November 21, 2017
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Is a new chapter near in Brown’s Philadelphia story?

By Ernie Clark, BDN Staff
Tim Fuller | USA Today Sports | BDN
Tim Fuller | USA Today Sports | BDN
Philadelphia 76ers head coach Brett Brown reacts to a call by referee Ed Malloy (14) during the second quarter against the Detroit Pistons at The Palace of Auburn Hills.

BANGOR, Maine — Brett Brown’s first four years as a head coach in the National Basketball Association have been a study in patience and at times an exercise in frustration.

The rebuilding effort he inherited when he was named the 24th head coach of the Philadelphia 76ers has been derailed by a succession of injuries to top draft picks projected to lead the franchise back toward the upper echelon of the Eastern Conference.

Instead, the Sixers have gone 75-253 under the South Portland native’s guidance.

“I will tell you that I did not come even close to thinking that it would be a four-year thing,” said the 56-year-old Brown on Sunday just before he and the rest of the 1979 Class A state champion South Portland High School boys basketball team were inducted into the Maine Basketball Hall of Fame at the Cross Insurance Center.

“We just went through some rough luck with injuries. I had multiple draft picks that didn’t play for a whole year, not just miss a chunk of games but didn’t even play.”

No one can anticipate future physiological setbacks, but things finally may be looking up for Brown and the 76ers.

Philadelphia won 28 games last season — equaling its total for the previous two years combined — and will open training camp next month with what may be its healthiest nucleus since Brown became head coach.

That roster will include a guard tandem made up of the No. 1 picks in the 2016 and 2017 NBA drafts, LSU’s Ben Simmons — who was injured and missed last season — and most recent top pick Markelle Fultz from the University of Washington.

The 76ers also feature 7-footer Joel Embiid, the No. 3 overall pick in the 2014 draft who didn’t see his first NBA action until last season when he averaged 20.2 points, 7.8 rebounds and 2.5 blocks in 31 games.

“The ripple effects of where we were trying to grow young guys but our best young guys weren’t playing put us high in the draft the following years because we didn’t win much,” said Brown. “But now you blink and four years have gone by and you can look at Joel and Ben and Markelle and we’re still trying to figure out Jahlil Okafor (the No. 3 overall pick in 2015) and get him healthy. Those are all one-through-three picks in the draft.”

The 76ers did tap into the free-agent market for some veteran leadership this summer, adding shooting guard J.J. Redick and former Boston Celtics forward Amir Johnson.

“I think the newness excites me more than gets anybody worried,” Brown said. “I think it’s an incredibly exciting stage of our program given where we have come from, and I especially like the possibilities that we all feel are very close to us.”

Qualifying for postseason play for the first time in Brown’s tenure might be one goal, as well as beginning to close the competitive gap between the 76ers and the top teams in the conference, including the Boston Celtics.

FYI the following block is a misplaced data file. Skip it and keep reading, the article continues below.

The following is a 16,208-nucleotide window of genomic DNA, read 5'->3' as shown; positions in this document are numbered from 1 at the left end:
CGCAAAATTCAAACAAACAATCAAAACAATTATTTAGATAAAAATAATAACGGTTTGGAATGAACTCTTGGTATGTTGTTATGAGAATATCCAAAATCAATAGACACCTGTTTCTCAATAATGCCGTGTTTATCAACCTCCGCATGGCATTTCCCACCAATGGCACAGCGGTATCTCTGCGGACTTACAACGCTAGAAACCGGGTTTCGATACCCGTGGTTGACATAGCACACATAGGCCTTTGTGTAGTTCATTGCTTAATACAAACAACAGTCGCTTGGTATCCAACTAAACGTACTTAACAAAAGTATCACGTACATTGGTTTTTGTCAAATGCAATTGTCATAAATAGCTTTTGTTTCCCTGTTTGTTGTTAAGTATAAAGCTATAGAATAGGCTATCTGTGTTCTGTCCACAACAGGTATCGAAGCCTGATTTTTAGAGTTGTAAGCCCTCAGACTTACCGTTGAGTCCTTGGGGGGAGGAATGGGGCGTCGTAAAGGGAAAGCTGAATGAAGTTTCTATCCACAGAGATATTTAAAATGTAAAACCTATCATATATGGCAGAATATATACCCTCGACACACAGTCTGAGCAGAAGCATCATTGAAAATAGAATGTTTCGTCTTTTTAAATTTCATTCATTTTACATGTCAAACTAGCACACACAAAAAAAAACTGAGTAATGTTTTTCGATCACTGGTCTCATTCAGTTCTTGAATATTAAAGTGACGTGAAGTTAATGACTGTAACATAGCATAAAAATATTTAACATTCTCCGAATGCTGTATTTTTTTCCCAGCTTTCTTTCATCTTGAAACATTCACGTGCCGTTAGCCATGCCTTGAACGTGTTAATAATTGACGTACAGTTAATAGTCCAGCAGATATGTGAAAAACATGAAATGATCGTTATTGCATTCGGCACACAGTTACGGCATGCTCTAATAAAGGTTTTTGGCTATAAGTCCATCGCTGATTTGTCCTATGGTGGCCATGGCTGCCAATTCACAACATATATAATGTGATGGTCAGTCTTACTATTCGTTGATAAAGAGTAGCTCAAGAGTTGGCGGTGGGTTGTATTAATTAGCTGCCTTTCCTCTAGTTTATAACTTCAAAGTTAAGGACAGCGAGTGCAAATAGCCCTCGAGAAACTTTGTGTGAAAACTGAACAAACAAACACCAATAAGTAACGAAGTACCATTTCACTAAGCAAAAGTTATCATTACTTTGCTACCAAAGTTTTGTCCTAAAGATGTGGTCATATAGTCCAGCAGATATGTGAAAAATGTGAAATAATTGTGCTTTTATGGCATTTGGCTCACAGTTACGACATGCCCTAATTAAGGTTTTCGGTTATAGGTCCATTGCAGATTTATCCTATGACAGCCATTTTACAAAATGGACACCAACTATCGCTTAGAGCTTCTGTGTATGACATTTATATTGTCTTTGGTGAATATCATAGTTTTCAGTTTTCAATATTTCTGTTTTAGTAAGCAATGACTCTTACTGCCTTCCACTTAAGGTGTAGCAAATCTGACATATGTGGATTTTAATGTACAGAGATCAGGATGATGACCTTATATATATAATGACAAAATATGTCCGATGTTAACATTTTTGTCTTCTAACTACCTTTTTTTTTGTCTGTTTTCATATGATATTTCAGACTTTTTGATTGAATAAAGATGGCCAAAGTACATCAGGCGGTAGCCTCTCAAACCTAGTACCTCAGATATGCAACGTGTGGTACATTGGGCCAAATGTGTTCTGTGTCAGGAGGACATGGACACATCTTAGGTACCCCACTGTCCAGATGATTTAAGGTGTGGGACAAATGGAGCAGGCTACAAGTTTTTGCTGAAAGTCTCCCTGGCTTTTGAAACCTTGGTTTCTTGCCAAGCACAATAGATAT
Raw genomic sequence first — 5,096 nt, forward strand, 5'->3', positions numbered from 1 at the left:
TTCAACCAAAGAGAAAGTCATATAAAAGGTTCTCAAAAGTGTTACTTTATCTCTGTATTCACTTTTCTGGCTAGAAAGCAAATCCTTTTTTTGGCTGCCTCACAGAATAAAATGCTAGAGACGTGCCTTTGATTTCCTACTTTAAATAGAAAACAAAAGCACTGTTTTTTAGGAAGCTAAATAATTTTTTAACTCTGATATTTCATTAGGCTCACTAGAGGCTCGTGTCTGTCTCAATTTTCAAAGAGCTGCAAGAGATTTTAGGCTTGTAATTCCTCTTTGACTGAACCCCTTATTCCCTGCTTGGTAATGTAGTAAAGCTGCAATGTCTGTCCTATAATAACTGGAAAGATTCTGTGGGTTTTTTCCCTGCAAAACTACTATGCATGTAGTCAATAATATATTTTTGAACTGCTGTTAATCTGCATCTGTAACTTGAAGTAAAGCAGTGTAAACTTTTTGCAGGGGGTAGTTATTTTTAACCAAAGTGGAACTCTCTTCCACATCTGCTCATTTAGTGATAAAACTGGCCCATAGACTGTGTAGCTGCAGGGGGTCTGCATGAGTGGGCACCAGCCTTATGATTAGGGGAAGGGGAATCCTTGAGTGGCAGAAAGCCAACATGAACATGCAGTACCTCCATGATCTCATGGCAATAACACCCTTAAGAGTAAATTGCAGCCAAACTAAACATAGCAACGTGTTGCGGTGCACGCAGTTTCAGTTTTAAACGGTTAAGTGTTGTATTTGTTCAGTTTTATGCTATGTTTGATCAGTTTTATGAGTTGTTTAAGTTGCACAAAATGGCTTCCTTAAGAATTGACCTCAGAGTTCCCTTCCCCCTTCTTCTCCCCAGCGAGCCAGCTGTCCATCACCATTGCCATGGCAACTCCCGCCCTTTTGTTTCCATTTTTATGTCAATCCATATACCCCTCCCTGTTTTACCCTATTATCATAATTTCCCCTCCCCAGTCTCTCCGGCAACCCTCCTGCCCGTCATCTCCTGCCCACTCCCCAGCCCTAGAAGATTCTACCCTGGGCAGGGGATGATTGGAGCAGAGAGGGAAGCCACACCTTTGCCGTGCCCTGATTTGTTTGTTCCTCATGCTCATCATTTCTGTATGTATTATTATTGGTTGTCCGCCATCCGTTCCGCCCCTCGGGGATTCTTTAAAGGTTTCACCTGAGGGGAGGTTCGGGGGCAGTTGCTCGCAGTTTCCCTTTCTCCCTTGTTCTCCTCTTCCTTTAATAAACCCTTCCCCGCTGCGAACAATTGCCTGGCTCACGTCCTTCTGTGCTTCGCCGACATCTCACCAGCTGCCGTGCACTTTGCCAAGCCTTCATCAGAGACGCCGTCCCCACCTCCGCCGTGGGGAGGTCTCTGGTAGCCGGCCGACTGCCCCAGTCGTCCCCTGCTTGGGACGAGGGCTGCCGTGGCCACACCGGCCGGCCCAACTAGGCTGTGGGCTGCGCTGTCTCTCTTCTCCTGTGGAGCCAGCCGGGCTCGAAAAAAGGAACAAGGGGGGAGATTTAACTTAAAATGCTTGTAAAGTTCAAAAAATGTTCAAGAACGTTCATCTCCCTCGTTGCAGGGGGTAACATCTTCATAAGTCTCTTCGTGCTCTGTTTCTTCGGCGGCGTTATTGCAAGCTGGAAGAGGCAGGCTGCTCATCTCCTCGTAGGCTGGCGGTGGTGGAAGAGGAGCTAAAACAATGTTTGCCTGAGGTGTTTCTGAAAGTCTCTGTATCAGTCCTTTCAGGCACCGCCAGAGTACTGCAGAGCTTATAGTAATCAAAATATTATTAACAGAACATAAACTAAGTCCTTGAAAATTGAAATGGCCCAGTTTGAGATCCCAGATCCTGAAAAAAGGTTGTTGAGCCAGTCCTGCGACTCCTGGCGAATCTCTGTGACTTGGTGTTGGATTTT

“They’re in the elite of the East and are among the tiny handful still in that elite category in the NBA,” he said. “Any time you finish first at the end of the season in the Eastern Conference and you bring in an all-star like Gordon Hayward — and I like the way they drafted, I think Jayson (Tatum) is going to be a really good NBA player and maybe a great one — they’re positionally ready to continue to grow.”

Brown can relate to competing at an elite status within his own basketball life. His high school career playing for his father — fellow 2014 Maine Basketball Hall of Famer Bob Brown — concluded with South Portland scoring 102 points in the 1979 state final to cap off a 22-0 season.

He went on to play for four years at Boston University under coach Rick Pitino, then broke into coaching as a graduate assistant at BU until a backpacking trip to Oceania in 1987 led him to the Australian professional coaching ranks where his teams won two National Basketball League championships and he was named the NBL’s coach of the year in 1994.

Brown joined the San Antonio Spurs’ basketball operations department for a year in 1998 before returning to Australia to coach the Sydney Kings from 1999 to 2002.

Brown became San Antonio’s director of player development in 2003 and in 2007 became an assistant coach under Spurs’ head coach Gregg Popovich, a post he maintained until being named hired in Philadelphia.

Brown was part of NBA championship teams in San Antonio in 1999, 2003, 2005 and 2007, and served as head coach of the Australian national team that reached the quarterfinals of the 2012 Olympics before being ousted by the gold medal-winning United States.

Now he’s working with his current team to inch closer to contender’s status in the NBA — an effort known around Philadelphia as “trusting the process.”

And while the 76ers may be a fashionable pick to capture an Eastern Conference playoff berth next spring, the path toward such upward mobility is filled with trepidation and anticipation alike.

“There are still so many parts of our team that are unknown,” said Brown. “Our backcourt hasn’t played a second in the NBA nor a second together. We’re always aware of Joel’s health and trying to make sure that he does and we do as much as we can to deliver him to the court responsibly.
“There’s so many areas where we’re excited to grow and continue to get these young guys playing at a high level of basketball, but the uncertainty of health is always there and I feel like once we all come back, see our guys and get ready to actually play together as a team, which we haven’t done for a while, then we can speak more candidly about that question.”

 


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